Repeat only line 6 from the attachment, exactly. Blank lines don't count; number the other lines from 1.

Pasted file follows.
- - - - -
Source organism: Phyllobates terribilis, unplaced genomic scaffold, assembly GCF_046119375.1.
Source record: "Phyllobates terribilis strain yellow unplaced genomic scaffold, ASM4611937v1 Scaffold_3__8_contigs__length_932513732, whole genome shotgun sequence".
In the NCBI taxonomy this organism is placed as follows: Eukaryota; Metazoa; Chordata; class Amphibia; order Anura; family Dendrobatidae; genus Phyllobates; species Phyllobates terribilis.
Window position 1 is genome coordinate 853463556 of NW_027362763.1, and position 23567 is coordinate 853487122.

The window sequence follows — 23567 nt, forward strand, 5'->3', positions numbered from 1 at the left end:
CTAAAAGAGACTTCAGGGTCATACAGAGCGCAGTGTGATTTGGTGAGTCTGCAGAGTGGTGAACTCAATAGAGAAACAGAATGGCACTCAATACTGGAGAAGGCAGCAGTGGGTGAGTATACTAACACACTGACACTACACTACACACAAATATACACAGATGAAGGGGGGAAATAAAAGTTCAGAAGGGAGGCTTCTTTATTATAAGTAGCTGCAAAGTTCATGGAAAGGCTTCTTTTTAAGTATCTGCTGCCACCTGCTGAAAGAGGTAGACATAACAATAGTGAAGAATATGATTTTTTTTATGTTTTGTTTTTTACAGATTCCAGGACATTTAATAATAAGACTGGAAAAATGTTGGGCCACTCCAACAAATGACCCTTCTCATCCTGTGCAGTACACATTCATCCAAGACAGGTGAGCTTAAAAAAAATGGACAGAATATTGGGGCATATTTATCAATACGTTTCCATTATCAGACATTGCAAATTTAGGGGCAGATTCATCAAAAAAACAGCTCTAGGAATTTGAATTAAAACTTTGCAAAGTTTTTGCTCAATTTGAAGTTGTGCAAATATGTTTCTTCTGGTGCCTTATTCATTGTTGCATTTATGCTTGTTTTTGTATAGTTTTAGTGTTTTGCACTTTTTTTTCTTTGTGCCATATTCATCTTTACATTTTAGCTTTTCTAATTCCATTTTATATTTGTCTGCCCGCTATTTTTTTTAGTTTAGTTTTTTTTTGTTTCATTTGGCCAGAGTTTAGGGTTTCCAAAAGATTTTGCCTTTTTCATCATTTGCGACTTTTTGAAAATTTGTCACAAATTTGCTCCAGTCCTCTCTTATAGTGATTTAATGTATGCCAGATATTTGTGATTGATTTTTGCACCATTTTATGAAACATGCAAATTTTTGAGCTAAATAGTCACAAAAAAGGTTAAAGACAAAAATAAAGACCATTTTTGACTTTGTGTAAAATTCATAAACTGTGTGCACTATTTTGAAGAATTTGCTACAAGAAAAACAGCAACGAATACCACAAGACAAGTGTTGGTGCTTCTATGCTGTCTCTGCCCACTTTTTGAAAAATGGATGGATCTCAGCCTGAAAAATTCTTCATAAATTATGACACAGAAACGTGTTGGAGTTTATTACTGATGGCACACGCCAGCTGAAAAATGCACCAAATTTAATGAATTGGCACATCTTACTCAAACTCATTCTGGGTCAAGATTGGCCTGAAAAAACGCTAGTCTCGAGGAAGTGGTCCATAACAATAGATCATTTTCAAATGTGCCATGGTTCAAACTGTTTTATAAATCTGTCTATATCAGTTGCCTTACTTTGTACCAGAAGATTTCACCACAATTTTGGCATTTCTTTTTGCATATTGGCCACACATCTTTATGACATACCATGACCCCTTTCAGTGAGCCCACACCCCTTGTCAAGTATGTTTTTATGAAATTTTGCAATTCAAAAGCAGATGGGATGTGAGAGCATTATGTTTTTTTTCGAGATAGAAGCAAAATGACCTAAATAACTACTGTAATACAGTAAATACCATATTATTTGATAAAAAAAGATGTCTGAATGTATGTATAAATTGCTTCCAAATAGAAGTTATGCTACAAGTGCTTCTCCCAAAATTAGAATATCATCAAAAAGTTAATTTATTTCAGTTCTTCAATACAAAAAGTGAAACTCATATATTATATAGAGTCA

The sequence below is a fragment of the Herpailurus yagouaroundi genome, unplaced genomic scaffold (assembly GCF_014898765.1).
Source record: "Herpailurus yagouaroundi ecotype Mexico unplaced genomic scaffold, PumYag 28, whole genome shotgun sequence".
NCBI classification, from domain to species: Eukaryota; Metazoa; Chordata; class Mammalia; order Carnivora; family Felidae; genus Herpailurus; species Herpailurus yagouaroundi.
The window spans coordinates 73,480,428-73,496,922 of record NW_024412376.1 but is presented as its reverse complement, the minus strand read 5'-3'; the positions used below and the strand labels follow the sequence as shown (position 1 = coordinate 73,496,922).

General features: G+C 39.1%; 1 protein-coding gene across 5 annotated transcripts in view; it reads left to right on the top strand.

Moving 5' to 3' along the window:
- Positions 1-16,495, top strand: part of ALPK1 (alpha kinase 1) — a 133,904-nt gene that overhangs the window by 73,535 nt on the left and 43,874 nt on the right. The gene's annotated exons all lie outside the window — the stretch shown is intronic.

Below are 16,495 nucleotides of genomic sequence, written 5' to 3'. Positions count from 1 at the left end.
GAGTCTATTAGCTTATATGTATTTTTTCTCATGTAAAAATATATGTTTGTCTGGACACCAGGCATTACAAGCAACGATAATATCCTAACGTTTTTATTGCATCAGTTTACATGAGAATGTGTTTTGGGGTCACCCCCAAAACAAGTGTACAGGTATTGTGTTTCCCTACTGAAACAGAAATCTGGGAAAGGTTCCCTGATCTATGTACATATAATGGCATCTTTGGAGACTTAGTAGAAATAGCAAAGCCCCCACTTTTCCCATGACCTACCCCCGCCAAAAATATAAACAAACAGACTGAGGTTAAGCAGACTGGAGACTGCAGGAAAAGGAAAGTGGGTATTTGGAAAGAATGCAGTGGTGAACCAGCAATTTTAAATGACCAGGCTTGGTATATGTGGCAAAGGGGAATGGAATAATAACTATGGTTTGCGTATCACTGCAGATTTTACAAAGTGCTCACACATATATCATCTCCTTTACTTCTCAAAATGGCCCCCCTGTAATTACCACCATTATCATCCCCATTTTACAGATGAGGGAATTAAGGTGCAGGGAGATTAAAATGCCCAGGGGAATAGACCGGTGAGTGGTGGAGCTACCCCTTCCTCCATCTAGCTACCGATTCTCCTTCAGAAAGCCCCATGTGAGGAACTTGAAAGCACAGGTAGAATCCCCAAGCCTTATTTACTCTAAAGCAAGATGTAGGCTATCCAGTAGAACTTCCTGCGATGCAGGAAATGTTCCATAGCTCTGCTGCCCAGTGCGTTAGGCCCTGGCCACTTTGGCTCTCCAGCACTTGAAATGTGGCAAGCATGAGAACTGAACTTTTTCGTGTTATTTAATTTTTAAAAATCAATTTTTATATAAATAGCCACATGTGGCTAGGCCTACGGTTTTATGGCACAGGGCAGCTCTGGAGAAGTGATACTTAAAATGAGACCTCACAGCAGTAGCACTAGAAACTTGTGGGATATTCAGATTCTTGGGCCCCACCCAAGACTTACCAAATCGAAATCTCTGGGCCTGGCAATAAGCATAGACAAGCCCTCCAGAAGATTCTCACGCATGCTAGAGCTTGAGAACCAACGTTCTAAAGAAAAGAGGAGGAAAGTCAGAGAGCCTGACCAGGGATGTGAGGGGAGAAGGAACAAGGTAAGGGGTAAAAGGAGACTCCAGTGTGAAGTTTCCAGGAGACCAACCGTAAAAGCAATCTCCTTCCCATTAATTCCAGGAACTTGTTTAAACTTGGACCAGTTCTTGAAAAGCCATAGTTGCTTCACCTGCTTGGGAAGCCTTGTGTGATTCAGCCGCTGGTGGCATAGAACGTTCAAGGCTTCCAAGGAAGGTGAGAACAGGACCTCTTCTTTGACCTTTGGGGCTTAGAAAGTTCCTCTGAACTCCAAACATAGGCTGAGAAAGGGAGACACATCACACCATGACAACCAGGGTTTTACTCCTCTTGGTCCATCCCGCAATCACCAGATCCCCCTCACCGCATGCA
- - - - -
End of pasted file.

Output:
CTAAAAGAGACTTCAGGGTCATACAGAGCGCAGTGTGATTTGGTGAGTCTGCAGAGTGGTGAACTCAATAGAGAAACAGAATGGCACTCAATACTGGAGAAGGCAGCAGTGGGTGAGTATACTAACACACTGACACTACACTACACACAAATATACACAGATGAAGGGGGGAAATAAAAGTTCAGAAGGGAGGCTTCTTTATTATAAGTAGCTGCAAAGTTCATGGAAAGGCTTCTTTTTAAGTATCTGCTGCCACCTGCTGAAAGAGGTAGACATAACAATAGTGAAGAATATGATTTTTTTTATGTTTTGTTTTTTACAGATTCCAGGACATTTAATAATAAGACTGGAAAAATGTTGGGCCACTCCAACAAATGACCCTTCTCATCCTGTGCAGTACACATTCATCCAAGACAGGTGAGCTTAAAAAAAATGGACAGAATATTGGGGCATATTTATCAATACGTTTCCATTATCAGACATTGCAAATTTAGGGGCAGATTCATCAAAAAAACAGCTCTAGGAATTTGAATTAAAACTTTGCAAAGTTTTTGCTCAATTTGAAGTTGTGCAAATATGTTTCTTCTGGTGCCTTATTCATTGTTGCATTTATGCTTGTTTTTGTATAGTTTTAGTGTTTTGCACTTTTTTTTCTTTGTGCCATATTCATCTTTACATTTTAGCTTTTCTAATTCCATTTTATATTTGTCTGCCCGCTATTTTTTTTAGTTTAGTTTTTTTTTGTTTCATTTGGCCAGAGTTTAGGGTTTCCAAAAGATTTTGCCTTTTTCATCATTTGCGACTTTTTGAAAATTTGTCACAAATTTGCTCCAGTCCTCTCTTATAGTGATTTAATGTATGCCAGATATTTGTGATTGATTTTTGCACCATTTTATGAAACATGCAAATTTTTGAGCTAAATAGTCACAAAAAAGGTTAAAGACAAAAATAAAGACCATTTTTGACTTTGTGTAAAATTCATAAACTGTGTGCACTATTTTGAAGAATTTGCTACAAGAAAAACAGCAACGAATACCACAAGACAAGTGTTGGTGCTTCTATGCTGTCTCTGCCCACTTTTTGAAAAATGGATGGATCTCAGCCTGAAAAATTCTTCATAAATTATGACACAGAAACGTGTTGGAGTTTATTACTGATGGCACACGCCAGCTGAAAAATGCACCAAATTTAATGAATTGGCACATCTTACTCAAACTCATTCTGGGTCAAGATTGGCCTGAAAAAACGCTAGTCTCGAGGAAGTGGTCCATAACAATAGATCATTTTCAAATGTGCCATGGTTCAAACTGTTTTATAAATCTGTCTATATCAGTTGCCTTACTTTGTACCAGAAGATTTCACCACAATTTTGGCATTTCTTTTTGCATATTGGCCACACATCTTTATGACATACCATGACCCCTTTCAGTGAGCCCACACCCCTTGTCAAGTATGTTTTTATGAAATTTTGCAATTCAAAAGCAGATGGGATGTGAGAGCATTATGTTTTTTTTCGAGATAGAAGCAAAATGACCTAAATAACTACTGTAATACAGTAAATACCATATTATTTGATAAAAAAAGATGTCTGAATGTATGTATAAATTGCTTCCAAATAGAAGTTATGCTACAAGTGCTTCTCCCAAAATTAGAATATCATCAAAAAGTTAATTTATTTCAGTTCTTCAATACAAAAAGTGAAACTCATATATTATATAGAGTCA